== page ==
An arrest has been made in India in connection with forex fraud.
In the most recent case, police in Mumbai took a man into custody after he was alleged to have spearheaded a money laundering scheme involving fake Currency Declaration Forms, or CDFs.
According to local media, Prashant Parkar stands accused of creating more than a hundred fraudulent documents for people in the clothing export industry.
The Directorate of Revenue Intelligence (DRI) in Mumbai said that the forged documents were used to authorise the moving of currency believed to be worth around 110 crore, which is equivalent to almost one million British pounds or over $1.4 million US dollars at the time of writing.
It’s believed that he gained 12 lakh in commission, which at the time of writing was equal to around £12,000 British pounds or just over $16,000 US dollars.
The foreign money he authorised using the fake documents, however, was in fact illegal – meaning that he was essentially laundering the money.
CDFs are documents issued at airports. They are normally filled out when a passenger is arriving with either travellers’ cheques or cash with a total value of over $10,000 US dollars.
Police pursued him for a year and three months once the fraud was revealed back in July 2017. At that time, more than ten clothing exporters were arrested.
However, it was not until recently that Parkar was taken into custody. He was arrested under rules relating to the country’s Customs Act.
“Investigations have revealed that some unscrupulous exporters were buying foreign currency from the grey market and depositing in their bank accounts against forged CDFs”, a source from the DRI told local media outlets.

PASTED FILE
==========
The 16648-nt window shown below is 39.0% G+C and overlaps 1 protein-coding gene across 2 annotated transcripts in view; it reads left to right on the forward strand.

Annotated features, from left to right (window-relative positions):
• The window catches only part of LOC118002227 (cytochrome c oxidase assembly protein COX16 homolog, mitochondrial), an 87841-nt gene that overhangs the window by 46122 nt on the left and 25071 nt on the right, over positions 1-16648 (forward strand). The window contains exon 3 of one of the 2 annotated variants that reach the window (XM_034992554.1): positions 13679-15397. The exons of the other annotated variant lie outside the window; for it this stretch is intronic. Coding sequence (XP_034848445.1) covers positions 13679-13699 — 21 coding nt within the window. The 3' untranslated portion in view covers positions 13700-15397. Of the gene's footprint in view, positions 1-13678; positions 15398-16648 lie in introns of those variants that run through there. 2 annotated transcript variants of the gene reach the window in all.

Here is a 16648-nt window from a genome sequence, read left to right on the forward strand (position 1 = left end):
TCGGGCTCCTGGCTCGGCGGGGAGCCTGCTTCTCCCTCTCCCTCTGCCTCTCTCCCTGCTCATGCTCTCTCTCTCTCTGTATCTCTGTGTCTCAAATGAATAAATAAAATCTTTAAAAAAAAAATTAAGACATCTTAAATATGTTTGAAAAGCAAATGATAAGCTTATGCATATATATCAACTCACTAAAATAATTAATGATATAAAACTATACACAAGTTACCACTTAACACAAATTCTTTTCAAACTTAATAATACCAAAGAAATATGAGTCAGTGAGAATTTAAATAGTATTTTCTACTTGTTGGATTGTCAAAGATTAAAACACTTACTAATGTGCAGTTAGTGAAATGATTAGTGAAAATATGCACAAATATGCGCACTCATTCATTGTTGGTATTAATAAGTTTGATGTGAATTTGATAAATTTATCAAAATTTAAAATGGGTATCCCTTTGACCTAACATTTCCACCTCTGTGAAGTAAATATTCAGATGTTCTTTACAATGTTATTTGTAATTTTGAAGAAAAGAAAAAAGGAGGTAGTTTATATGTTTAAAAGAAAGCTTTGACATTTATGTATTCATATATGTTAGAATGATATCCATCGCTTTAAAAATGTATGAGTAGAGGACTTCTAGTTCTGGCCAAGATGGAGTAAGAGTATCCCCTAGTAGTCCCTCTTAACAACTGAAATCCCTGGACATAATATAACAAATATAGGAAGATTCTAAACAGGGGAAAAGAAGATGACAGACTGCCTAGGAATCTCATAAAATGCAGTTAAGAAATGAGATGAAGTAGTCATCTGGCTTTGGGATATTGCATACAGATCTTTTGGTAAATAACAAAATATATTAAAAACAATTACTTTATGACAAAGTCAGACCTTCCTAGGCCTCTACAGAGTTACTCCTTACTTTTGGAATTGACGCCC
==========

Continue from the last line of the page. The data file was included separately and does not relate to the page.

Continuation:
The source emphasised the fact that the case was meticulously planned and executed.
“This is a unique case of pre-planned conspiracy to rob the government of its legitimate revenue by misusing the benefits of export incentive schemes extended to genuine exporters”, they added.
“Parkar will be questioned for information on another accused who provided him the stationary to prepare forged CDFs; we will also question him to find out the source of the foreign exchange.”
Rumours are also circulating that Parkar has spent either some or all of the money he acquired through his illegitimate dealings. He is believed to have spent some time abroad.
The source from the DRI said: “We are also verifying if he travelled overseas during the time he was an absconder.”
The news of Parkar’s arrest comes after last week’s news that two entrepreneurs have been taken into custody after they set up an illicit cryptocurrency ATM machine in Bengaluru.
In that case, the two men are accused of breaking laws under the IT Act. They are accused of failing to sign up their ATM with relevant regulatory authorities, and the machine was raided by police as a result.
India’s authorities are often kept busy with cases of alleged currency-related fraud. Technological education is high in India, meaning that some members of the workforce there have the skills to carry out complex, internet-related scams.
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